‘Oumuamua. Up close and alongside, in the vastness of interstellar space, its hurtling bulk imparts no sense of motion as it turns imperceptibly on its axis, blotting out the stars.
For a hundred years, the point-like Sun grew steadily brighter against its frigid airless horizons. First came light, then warmth, and finally searing illumination of the tarry reddish expanse, blistering sluggishly beneath a September Noon far more intense than any summer of Earth.
`Oumuamua is departing the solar system as rapidly as it arrived, heading outward at a current rate of 2.5 million miles a day. Our tiny chance of sending a probe to catch it diminishes with each lagging tick of inactivity. Nonetheless, world-wide interest is mounting, in part as a consequence of two new articles reporting detailed observations. The first, by Jewitt et al. was posted to arXiv last week, while the second, by Meech et al. (which independently comes largely to the same overall conclusions), appeared in Nature earlier this week. Nature being Nature, the Meech et al. article was accompanied by a media push, spearheaded by an extraordinary piece of space art.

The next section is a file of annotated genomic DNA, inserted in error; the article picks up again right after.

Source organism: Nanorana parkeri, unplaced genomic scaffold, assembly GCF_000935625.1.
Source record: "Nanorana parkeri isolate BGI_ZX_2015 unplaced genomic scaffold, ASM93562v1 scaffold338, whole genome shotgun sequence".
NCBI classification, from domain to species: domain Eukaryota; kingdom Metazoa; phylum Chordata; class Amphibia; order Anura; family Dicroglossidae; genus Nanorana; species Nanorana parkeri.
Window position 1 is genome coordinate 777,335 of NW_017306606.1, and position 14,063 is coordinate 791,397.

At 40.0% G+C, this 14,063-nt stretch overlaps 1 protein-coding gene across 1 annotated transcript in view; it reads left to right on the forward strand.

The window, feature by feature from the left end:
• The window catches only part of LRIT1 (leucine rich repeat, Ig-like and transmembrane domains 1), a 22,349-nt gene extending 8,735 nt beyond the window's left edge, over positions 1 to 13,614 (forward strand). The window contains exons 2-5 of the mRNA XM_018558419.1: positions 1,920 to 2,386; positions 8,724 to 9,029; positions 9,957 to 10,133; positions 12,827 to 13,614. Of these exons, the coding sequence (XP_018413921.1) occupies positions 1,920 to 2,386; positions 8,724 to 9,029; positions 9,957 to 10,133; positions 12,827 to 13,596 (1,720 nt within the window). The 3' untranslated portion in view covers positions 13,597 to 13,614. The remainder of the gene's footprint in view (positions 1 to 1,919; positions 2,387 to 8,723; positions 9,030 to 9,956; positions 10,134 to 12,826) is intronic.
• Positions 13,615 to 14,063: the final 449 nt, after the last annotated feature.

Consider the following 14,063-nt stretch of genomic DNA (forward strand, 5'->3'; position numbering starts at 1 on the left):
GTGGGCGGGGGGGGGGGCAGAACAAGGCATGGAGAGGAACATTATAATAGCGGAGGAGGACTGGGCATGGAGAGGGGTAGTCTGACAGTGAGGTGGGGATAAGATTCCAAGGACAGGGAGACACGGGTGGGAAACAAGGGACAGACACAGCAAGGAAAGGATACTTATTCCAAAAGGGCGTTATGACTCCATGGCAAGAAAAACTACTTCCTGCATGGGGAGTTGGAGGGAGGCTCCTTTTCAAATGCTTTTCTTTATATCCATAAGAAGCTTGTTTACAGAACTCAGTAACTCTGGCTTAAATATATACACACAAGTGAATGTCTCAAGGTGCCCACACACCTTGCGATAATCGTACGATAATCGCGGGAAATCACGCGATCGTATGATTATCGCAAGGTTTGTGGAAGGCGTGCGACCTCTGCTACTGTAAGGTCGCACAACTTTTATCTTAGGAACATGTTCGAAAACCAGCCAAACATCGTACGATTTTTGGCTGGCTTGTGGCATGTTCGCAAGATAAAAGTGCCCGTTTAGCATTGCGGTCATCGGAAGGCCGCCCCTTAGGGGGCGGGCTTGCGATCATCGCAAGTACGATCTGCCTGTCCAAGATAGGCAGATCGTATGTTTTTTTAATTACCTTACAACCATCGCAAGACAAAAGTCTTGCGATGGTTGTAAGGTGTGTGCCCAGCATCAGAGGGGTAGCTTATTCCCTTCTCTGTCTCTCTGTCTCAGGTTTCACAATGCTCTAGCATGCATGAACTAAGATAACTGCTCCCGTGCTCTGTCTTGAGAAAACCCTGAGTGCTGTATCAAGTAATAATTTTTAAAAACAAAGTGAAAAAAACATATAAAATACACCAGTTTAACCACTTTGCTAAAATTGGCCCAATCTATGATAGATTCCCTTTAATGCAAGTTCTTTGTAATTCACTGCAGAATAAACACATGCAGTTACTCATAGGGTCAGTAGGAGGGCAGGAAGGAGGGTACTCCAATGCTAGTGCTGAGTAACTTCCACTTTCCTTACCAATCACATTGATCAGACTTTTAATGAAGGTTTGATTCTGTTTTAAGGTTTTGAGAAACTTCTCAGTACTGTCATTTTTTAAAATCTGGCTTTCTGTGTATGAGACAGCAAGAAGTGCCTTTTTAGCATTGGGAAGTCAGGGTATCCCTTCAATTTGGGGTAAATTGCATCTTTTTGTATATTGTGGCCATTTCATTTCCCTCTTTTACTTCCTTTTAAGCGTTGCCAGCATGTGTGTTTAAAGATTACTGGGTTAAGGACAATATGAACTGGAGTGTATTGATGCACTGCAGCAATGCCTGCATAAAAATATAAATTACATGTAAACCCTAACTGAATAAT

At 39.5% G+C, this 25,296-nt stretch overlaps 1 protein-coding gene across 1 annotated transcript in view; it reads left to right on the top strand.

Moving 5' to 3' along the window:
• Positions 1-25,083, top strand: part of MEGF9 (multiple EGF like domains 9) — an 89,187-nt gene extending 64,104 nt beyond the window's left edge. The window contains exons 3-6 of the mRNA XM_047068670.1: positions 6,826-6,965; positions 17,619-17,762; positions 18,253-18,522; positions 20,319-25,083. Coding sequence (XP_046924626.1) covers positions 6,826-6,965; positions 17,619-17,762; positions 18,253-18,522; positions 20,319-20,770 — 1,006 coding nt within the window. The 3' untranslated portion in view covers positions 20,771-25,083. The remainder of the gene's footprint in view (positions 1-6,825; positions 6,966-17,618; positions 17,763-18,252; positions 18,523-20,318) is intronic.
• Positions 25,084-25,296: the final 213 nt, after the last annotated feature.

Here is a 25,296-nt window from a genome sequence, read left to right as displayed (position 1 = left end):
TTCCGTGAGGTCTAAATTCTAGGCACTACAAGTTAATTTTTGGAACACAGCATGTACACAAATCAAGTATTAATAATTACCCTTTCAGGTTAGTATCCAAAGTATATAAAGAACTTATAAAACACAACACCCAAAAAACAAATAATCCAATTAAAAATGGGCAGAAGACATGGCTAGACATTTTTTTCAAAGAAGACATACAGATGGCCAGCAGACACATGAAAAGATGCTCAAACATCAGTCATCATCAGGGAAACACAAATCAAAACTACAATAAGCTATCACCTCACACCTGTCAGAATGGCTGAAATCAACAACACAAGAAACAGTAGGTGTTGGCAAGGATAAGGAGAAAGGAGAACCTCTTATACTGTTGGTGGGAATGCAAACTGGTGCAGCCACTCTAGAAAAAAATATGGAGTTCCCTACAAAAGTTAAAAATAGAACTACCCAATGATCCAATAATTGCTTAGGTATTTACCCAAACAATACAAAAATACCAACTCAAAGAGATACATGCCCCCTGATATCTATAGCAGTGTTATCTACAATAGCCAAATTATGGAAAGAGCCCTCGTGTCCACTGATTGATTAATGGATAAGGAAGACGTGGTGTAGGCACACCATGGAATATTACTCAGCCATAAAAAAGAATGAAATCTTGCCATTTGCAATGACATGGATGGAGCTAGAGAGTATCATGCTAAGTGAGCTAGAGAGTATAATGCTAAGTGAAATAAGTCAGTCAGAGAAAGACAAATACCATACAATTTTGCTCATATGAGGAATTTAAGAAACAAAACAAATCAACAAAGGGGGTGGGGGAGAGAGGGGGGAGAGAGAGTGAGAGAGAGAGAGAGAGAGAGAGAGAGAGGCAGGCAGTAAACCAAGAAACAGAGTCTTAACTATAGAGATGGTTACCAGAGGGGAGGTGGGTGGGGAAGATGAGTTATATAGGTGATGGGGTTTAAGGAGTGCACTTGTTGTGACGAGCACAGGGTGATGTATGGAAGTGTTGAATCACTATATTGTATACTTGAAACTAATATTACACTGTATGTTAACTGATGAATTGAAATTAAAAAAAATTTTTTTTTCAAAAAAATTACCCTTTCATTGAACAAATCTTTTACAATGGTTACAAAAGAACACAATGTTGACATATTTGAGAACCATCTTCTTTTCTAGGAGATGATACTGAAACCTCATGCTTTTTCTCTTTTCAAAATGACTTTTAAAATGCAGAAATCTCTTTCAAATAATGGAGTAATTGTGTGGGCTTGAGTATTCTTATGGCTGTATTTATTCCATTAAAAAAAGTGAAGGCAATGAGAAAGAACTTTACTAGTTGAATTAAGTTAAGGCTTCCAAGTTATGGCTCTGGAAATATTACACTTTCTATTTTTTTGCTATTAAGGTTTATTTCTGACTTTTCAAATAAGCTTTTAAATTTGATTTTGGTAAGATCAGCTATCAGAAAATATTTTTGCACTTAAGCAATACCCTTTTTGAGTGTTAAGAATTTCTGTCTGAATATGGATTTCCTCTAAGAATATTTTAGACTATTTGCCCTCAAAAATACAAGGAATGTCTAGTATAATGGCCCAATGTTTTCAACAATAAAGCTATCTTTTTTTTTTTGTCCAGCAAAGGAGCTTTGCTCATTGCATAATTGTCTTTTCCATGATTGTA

Maybe it’s press release fatigue from one “habitable” world after another — a ...